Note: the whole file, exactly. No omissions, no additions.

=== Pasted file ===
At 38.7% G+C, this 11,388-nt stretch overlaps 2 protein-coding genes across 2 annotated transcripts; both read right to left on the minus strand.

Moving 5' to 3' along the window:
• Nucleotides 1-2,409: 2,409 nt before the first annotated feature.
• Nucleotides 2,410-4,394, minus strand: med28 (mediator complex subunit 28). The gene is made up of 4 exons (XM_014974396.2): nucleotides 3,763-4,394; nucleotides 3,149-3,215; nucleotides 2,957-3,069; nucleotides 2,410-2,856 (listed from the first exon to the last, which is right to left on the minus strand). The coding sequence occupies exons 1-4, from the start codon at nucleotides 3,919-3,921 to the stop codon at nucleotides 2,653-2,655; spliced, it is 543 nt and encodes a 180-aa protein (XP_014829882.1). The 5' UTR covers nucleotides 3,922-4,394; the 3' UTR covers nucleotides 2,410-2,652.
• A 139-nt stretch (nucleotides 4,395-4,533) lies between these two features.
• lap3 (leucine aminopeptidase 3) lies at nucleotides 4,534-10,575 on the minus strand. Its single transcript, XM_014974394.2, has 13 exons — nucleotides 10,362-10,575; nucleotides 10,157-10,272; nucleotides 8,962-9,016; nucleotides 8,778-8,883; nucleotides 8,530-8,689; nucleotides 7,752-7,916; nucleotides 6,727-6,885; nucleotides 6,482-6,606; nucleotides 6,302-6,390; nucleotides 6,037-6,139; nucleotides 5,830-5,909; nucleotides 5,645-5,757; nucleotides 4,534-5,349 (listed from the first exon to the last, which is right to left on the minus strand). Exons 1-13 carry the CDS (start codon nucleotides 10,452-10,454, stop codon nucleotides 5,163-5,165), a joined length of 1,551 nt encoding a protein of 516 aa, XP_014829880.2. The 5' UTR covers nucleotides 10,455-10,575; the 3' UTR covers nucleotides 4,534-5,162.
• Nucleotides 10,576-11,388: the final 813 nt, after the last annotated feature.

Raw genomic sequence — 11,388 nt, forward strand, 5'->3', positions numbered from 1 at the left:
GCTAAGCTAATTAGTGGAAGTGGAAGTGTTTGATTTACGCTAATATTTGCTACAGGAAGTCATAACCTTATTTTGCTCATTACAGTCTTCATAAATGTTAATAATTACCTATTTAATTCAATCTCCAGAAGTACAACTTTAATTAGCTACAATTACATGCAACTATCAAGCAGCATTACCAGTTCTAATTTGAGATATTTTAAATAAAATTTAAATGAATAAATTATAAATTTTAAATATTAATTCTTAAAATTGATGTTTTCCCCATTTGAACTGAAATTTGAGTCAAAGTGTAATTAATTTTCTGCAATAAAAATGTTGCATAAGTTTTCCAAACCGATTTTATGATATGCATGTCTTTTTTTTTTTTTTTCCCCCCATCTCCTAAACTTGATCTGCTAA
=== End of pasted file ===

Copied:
At 38.7% G+C, this 11,388-nt stretch overlaps 2 protein-coding genes across 2 annotated transcripts; both read right to left on the minus strand.

Moving 5' to 3' along the window:
• Nucleotides 1-2,409: 2,409 nt before the first annotated feature.
• Nucleotides 2,410-4,394, minus strand: med28 (mediator complex subunit 28). The gene is made up of 4 exons (XM_014974396.2): nucleotides 3,763-4,394; nucleotides 3,149-3,215; nucleotides 2,957-3,069; nucleotides 2,410-2,856 (listed from the first exon to the last, which is right to left on the minus strand). The coding sequence occupies exons 1-4, from the start codon at nucleotides 3,919-3,921 to the stop codon at nucleotides 2,653-2,655; spliced, it is 543 nt and encodes a 180-aa protein (XP_014829882.1). The 5' UTR covers nucleotides 3,922-4,394; the 3' UTR covers nucleotides 2,410-2,652.
• A 139-nt stretch (nucleotides 4,395-4,533) lies between these two features.
• lap3 (leucine aminopeptidase 3) lies at nucleotides 4,534-10,575 on the minus strand. Its single transcript, XM_014974394.2, has 13 exons — nucleotides 10,362-10,575; nucleotides 10,157-10,272; nucleotides 8,962-9,016; nucleotides 8,778-8,883; nucleotides 8,530-8,689; nucleotides 7,752-7,916; nucleotides 6,727-6,885; nucleotides 6,482-6,606; nucleotides 6,302-6,390; nucleotides 6,037-6,139; nucleotides 5,830-5,909; nucleotides 5,645-5,757; nucleotides 4,534-5,349 (listed from the first exon to the last, which is right to left on the minus strand). Exons 1-13 carry the CDS (start codon nucleotides 10,452-10,454, stop codon nucleotides 5,163-5,165), a joined length of 1,551 nt encoding a protein of 516 aa, XP_014829880.2. The 5' UTR covers nucleotides 10,455-10,575; the 3' UTR covers nucleotides 4,534-5,162.
• Nucleotides 10,576-11,388: the final 813 nt, after the last annotated feature.

Raw genomic sequence — 11,388 nt, forward strand, 5'->3', positions numbered from 1 at the left:
GCTAAGCTAATTAGTGGAAGTGGAAGTGTTTGATTTACGCTAATATTTGCTACAGGAAGTCATAACCTTATTTTGCTCATTACAGTCTTCATAAATGTTAATAATTACCTATTTAATTCAATCTCCAGAAGTACAACTTTAATTAGCTACAATTACATGCAACTATCAAGCAGCATTACCAGTTCTAATTTGAGATATTTTAAATAAAATTTAAATGAATAAATTATAAATTTTAAATATTAATTCTTAAAATTGATGTTTTCCCCATTTGAACTGAAATTTGAGTCAAAGTGTAATTAATTTTCTGCAATAAAAATGTTGCATAAGTTTTCCAAACCGATTTTATGATATGCATGTCTTTTTTTTTTTTTTTCCCCCCATCTCCTAAACTTGATCTGCTAA